Two ways of mixing test and simulation code with core code are conditional compilation and run-time-mode flags. Both ways lead to executing somewhat different paths through the source during testing versus on the floor. Both can therefore lead to missing some bugs during testing that will waste time when the bugs emerge on the floor. Other bugs will turn out to be in the test code, not in core code, and will waste time before floor arrival. For these reasons, simulation should be done only indirectly through APIs, not through mixing of test code and real code

Enable deterministic execution for debugging

Most modern automation and control systems are event-driven and use asynchronous messaging on multiple threads to push information to internal and external entities. This differs from polling, in which controllers continually pull state information synchronously from elsewhere and take action on certain signals. Asynchronous messaging is more economical and elegant, because information is passed only when needed.

A challenge with asynchronous communication, however, is that the sequence of delivery of event information is usually not deterministic. That is, two runs from identical initial states using the identical inputs can have different outcomes. Why? Because a particular operating system context at run time can lead to event X being delivered to a subscriber before event Y — but another program run from the same starting point might pass through different contexts, and event Y might happen to be delivered before event X. Underneath, execution has gone through two different series of states. Sporadic bugs due to non-determinism of event sequencing can be maddeningly difficult to fix.

One technique for dealing with non-determinism is to timestamp event messages at the moment of origin. Another is priority queues that use origin timestamps as the basis for priority instead of time of receipt at the queue.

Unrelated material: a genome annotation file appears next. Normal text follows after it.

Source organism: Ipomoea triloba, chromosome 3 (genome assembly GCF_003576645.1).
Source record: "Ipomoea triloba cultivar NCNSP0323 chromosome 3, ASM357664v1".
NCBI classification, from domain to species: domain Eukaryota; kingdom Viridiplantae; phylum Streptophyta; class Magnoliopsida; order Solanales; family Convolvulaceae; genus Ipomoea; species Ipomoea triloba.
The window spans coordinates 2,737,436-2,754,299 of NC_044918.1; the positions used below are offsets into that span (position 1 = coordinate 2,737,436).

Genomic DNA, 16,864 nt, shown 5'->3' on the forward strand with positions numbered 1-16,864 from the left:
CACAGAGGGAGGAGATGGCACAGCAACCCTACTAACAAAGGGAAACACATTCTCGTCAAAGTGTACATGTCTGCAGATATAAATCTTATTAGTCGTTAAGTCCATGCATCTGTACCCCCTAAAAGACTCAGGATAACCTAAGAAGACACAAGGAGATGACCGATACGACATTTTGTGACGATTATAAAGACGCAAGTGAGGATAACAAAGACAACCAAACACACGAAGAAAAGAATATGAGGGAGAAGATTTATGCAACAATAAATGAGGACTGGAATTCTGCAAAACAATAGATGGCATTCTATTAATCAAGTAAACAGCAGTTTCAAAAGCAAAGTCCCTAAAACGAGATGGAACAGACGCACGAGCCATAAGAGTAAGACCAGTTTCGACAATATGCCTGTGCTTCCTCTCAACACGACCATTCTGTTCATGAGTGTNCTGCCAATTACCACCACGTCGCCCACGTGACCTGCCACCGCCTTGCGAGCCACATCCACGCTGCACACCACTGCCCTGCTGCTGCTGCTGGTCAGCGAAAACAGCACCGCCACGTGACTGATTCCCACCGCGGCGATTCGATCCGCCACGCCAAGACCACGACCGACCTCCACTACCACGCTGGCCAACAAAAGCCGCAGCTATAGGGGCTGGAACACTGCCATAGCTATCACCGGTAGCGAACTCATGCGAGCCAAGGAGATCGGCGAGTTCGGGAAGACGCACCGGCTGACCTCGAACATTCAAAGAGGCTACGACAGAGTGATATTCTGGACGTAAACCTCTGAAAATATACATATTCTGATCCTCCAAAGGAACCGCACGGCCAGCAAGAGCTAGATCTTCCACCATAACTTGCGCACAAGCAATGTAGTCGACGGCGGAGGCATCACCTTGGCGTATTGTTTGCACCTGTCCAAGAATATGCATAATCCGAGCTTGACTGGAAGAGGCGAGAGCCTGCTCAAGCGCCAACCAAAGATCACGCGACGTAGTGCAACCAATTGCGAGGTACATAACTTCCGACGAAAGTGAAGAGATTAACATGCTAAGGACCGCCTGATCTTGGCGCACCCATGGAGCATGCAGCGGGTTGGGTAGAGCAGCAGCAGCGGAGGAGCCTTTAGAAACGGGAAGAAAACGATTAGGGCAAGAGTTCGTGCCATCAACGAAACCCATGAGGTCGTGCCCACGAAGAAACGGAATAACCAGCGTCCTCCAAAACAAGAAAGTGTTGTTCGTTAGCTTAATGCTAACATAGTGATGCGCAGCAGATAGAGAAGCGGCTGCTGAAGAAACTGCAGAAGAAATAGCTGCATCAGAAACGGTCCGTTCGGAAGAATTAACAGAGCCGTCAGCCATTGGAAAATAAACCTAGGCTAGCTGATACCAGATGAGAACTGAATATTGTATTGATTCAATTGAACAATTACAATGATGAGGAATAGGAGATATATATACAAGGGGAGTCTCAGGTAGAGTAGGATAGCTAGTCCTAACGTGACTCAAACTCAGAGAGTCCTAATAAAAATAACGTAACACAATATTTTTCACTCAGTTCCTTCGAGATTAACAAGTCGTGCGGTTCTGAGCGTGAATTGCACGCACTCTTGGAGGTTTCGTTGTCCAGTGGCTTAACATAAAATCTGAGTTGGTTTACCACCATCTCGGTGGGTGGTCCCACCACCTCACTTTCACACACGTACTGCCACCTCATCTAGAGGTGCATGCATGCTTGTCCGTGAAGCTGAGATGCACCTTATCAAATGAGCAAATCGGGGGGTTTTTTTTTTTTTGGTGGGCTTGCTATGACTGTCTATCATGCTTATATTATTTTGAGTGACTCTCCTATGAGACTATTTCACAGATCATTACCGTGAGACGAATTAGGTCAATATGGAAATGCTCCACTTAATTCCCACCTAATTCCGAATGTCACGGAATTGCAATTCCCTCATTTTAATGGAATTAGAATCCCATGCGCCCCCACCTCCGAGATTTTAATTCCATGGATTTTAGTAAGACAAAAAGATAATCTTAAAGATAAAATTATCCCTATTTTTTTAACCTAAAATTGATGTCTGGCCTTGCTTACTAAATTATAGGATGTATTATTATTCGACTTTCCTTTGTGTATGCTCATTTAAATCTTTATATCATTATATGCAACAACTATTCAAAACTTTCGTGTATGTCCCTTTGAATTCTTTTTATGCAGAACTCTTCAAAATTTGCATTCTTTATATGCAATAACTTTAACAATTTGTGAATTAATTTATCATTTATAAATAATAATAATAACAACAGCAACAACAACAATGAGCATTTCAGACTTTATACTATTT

To track down execution problems due to non-determinism, you should from the start, build in software mechanisms that enable debugging to step through event processing in the exact time sequence that events were generated and processed.

Forced-deterministic testing accelerates delivery of problem-free code. Applying this principle from the start of your project need not be expensive or difficult. Retrofitting it later is usually impossible.

Design logging facilities for debugging and diagnostics

Software developers know that tracing/logging facilities are needed to debug code. A common pattern, however, is to pull something together quickly early on, but never revisit or flesh it out later because “there’s no time for that now.” This is a failure mode. Instead, design tracing and logging to provide accurate diagnostic information that is readable by humans, and that enables them to reconstruct system behavior to determine quickly what went wrong during failures.

Logging to files can be computationally heavy. Also, turning on logging can change low-level details of what is happening, causing certain bugs to disappear. To prevent these problems, always trace to a port, but actively monitor that port and log its data only when configured to do so. Selectively monitoring a tracing port spares main processor power while supporting deterministic execution.